May I remind at this stage of writing we are 4 – 5 years prior to finding an owner trained assistance dog (OT AD) organisation and thus training to become an assistance dog began. Years before this there were significant challenges to overcome. This had to be partly due to a miserable start in life before I was handed into the care of BTW.
Socially I had been deprived
To behave acceptably and with manners around other dogs was certainly something I did not excel at – socially I had been deprived. ‘Turning on’ mum without letting go until a good bite had been executed wasn’t an unusual occurrence (I had no bite inhibition). It was a frightening time for both of us, I know it was for mum as I was unpredictable when out walking.
I was her first dog so our learning curves to overcome immense challenges and to bond I have to say, we fully embraced. Mum had to filter individuals opinions regarding my behaviour. For example, a common theme was I required a muzzle whenever out. Mum was determined that with consistency, love and firm boundaries we would eventually turn a corner. And that we did.
Step by step, many of which were backward steps we turned more corners
This came with an inventory of failures, tears and unimaginable anxieties on mum’s part. It took approximately a year before off lead walking along a dog friendly beach was possible. To say the least, our trust and connection has grown considerably. I offer mum a new chance and opportunity in life, one of worth and purpose, and mum offers me a safe and loving home.
We’re both as mad as each other
Actually mum is the maddest! and not afraid to challenge others when it comes to the understanding people have of mental health illnesses, with a passion to breakdown the stigma attached to mental health.
Mum has spoken on local BBC radio on several occasions, has given talks to nursing students, written articles for Rethink and other mental health charities. Raising money for mental health charities will continue to help spread awareness and raise understanding, as well as supporting the charities themselves. This has occurred due to my coming into her life.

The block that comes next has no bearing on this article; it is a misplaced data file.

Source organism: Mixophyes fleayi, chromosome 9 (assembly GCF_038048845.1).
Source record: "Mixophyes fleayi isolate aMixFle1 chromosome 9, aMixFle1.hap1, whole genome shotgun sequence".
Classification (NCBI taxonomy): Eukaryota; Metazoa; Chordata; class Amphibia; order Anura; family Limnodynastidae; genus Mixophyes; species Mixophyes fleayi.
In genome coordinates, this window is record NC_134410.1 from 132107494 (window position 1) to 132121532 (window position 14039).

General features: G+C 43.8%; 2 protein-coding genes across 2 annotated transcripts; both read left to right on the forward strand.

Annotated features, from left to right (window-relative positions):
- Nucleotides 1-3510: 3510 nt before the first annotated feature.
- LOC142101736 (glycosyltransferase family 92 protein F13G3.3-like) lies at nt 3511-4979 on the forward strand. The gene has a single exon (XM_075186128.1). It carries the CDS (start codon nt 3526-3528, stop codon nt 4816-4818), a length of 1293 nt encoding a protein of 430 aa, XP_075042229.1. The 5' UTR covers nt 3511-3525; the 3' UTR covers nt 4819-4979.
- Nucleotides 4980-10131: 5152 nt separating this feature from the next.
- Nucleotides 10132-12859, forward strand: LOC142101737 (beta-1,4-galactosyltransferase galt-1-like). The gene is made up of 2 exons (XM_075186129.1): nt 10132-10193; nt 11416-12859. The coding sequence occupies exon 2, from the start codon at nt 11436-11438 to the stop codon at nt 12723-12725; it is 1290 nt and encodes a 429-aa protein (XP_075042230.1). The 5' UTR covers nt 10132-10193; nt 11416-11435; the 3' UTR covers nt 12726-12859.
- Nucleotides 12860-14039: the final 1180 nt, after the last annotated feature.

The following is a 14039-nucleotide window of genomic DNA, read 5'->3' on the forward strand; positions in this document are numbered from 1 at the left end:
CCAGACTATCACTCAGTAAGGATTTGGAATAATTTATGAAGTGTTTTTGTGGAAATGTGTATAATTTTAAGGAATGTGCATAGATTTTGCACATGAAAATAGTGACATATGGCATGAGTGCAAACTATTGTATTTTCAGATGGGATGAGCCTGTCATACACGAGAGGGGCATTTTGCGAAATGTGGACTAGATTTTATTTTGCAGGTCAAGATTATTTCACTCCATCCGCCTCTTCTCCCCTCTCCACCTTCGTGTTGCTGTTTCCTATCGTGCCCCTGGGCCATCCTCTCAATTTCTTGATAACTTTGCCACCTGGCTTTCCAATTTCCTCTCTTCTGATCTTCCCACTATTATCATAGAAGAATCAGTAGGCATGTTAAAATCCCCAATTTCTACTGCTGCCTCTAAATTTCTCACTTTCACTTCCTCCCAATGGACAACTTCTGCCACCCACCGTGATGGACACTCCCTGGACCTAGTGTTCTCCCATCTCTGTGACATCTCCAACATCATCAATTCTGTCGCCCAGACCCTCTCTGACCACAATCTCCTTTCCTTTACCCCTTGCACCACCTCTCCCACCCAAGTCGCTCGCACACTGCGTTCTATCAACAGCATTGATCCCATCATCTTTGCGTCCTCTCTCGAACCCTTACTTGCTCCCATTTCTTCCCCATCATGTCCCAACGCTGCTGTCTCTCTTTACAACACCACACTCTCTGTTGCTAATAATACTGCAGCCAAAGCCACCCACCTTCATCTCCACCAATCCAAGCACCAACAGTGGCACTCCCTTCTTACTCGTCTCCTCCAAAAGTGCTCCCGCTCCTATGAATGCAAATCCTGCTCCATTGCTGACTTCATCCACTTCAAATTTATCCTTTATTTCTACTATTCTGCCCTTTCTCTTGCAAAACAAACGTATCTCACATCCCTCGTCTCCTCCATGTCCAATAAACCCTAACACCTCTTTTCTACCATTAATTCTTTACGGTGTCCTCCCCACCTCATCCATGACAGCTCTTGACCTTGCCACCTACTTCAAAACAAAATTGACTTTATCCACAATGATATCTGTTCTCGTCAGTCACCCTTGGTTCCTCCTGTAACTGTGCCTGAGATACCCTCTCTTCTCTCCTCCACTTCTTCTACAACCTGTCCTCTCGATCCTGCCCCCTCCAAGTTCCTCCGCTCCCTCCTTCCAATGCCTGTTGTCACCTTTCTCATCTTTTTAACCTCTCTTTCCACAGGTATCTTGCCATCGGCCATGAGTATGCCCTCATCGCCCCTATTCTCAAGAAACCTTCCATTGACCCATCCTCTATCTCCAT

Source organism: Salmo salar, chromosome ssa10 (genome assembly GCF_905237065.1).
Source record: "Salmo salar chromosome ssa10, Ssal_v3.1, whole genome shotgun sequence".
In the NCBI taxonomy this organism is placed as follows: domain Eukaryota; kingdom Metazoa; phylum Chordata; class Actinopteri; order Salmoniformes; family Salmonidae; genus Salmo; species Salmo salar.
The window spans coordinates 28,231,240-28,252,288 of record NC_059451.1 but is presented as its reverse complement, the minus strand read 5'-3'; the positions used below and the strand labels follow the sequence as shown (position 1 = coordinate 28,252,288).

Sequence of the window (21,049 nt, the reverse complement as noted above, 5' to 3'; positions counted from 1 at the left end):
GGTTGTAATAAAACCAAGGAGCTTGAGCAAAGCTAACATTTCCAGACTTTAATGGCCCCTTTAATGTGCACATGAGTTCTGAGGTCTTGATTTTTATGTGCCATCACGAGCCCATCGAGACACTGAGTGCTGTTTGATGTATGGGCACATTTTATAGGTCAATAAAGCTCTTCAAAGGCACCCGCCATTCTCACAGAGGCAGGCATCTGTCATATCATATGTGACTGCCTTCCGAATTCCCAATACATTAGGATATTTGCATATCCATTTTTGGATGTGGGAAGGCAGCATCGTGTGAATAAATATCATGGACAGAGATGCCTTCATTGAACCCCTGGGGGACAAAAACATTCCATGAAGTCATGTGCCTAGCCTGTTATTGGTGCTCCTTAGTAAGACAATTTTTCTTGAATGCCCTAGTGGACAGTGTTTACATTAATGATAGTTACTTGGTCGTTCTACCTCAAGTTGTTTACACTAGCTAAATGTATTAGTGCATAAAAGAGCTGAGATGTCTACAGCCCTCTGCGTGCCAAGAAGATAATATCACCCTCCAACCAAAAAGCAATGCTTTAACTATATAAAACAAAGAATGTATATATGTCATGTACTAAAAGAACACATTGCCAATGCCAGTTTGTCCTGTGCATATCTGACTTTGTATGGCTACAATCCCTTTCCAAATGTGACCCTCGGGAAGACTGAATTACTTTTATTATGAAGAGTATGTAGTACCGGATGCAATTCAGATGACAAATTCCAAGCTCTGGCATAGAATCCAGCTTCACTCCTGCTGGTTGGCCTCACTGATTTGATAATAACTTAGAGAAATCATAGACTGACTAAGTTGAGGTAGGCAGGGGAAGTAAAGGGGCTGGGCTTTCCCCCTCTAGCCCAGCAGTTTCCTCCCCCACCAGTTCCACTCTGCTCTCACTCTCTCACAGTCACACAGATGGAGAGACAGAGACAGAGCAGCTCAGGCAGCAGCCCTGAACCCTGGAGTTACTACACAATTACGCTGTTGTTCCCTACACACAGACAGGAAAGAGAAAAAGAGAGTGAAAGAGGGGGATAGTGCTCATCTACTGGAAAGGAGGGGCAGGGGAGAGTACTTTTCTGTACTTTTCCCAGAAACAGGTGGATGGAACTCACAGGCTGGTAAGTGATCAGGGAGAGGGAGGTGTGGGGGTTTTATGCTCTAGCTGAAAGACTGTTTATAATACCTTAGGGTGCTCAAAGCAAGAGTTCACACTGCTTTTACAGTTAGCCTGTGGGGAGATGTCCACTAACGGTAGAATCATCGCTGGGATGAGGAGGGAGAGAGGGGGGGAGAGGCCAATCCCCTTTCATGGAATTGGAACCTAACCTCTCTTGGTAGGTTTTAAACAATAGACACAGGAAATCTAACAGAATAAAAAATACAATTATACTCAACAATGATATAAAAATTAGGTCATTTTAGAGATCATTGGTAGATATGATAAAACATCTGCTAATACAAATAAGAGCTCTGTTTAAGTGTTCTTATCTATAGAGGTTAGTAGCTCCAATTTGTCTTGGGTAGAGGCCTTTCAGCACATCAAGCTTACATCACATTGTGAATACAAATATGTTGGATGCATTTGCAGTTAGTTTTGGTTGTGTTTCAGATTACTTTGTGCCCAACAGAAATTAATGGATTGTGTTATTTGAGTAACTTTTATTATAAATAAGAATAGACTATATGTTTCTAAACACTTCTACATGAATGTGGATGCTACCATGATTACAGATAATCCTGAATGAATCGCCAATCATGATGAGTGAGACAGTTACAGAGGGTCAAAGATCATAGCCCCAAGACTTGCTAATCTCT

- 2015 we raised £2000 when I gave mum the challenge to shave her head
- 2017 we baked 725 dog treats. That number represents the number of people in the UK diagnosed with an eating disorder
- We have just walked 7 miles raising £1400. al this is for Beat (UK Eating Disorder Association).
- Together we have several aims, one of which is to continue supporting charities including BTW
- 2012 – 2014 Mum made cards using oringinal photos of myself sold in aid of BTW “Spratticus Creations” cards.
- Mum learnt to make Jewellery 2014 which is now sold in a local shop
A legit Assistance Dog
Mum’s ultimate aim, with the support of her Community Psychiatric Nurse since 2013 to date, was researching whether there was any chance I could become her legit Assistance Dog (AD). In effect that is exactly what my intention had been up until this time, but we needed this to be under a genuine organisation and of course legal.
I was also keen to add AD tasks to my repertoire of ‘tricks’ mum had trained me to perform. To have the privilege to remain together, for example in public buildings, and for mum to have the reassurances/help from an approved assistance dog would have a positive impact on the quality of her daily life.
Mum and I would spend hours working together, having fun e.g. learning to skate board. Our walks were never without fun, playing impromptu games, and dance moves, and utilising anything to aid our training e.g. weaving through bollards.
Why were we so keen? Why not!
An opening for and the potential to help mitigate some of the symptoms that disable Mum would open up her life in ways one is unable to put into words. This we predicted would be the pinnacle to our journey, but never imagined possible as psychiatric service dogs were only recognised in USA (or so mum thought).